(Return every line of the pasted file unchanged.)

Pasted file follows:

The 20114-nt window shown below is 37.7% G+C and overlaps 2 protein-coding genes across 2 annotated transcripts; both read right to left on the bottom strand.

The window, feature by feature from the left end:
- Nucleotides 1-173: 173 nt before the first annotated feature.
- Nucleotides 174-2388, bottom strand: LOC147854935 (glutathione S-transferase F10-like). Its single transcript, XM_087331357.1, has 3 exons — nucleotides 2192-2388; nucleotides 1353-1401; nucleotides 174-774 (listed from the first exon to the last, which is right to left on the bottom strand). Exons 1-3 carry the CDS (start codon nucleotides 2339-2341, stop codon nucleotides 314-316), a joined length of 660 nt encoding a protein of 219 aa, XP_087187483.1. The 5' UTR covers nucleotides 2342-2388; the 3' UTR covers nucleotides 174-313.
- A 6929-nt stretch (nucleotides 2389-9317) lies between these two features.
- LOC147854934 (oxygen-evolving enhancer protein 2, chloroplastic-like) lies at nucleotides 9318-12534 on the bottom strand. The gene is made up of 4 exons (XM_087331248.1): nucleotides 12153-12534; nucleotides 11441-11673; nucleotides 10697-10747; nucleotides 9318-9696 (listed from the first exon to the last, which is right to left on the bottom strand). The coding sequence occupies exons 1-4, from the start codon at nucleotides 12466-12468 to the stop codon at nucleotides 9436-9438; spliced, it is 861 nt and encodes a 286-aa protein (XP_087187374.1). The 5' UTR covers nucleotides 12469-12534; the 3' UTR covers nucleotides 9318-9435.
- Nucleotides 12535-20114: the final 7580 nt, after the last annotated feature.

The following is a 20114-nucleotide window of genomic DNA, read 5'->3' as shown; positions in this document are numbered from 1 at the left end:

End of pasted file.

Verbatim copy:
The 20114-nt window shown below is 37.7% G+C and overlaps 2 protein-coding genes across 2 annotated transcripts; both read right to left on the bottom strand.

The window, feature by feature from the left end:
- Nucleotides 1-173: 173 nt before the first annotated feature.
- Nucleotides 174-2388, bottom strand: LOC147854935 (glutathione S-transferase F10-like). Its single transcript, XM_087331357.1, has 3 exons — nucleotides 2192-2388; nucleotides 1353-1401; nucleotides 174-774 (listed from the first exon to the last, which is right to left on the bottom strand). Exons 1-3 carry the CDS (start codon nucleotides 2339-2341, stop codon nucleotides 314-316), a joined length of 660 nt encoding a protein of 219 aa, XP_087187483.1. The 5' UTR covers nucleotides 2342-2388; the 3' UTR covers nucleotides 174-313.
- A 6929-nt stretch (nucleotides 2389-9317) lies between these two features.
- LOC147854934 (oxygen-evolving enhancer protein 2, chloroplastic-like) lies at nucleotides 9318-12534 on the bottom strand. The gene is made up of 4 exons (XM_087331248.1): nucleotides 12153-12534; nucleotides 11441-11673; nucleotides 10697-10747; nucleotides 9318-9696 (listed from the first exon to the last, which is right to left on the bottom strand). The coding sequence occupies exons 1-4, from the start codon at nucleotides 12466-12468 to the stop codon at nucleotides 9436-9438; spliced, it is 861 nt and encodes a 286-aa protein (XP_087187374.1). The 5' UTR covers nucleotides 12469-12534; the 3' UTR covers nucleotides 9318-9435.
- Nucleotides 12535-20114: the final 7580 nt, after the last annotated feature.

The following is a 20114-nucleotide window of genomic DNA, read 5'->3' as shown; positions in this document are numbered from 1 at the left end: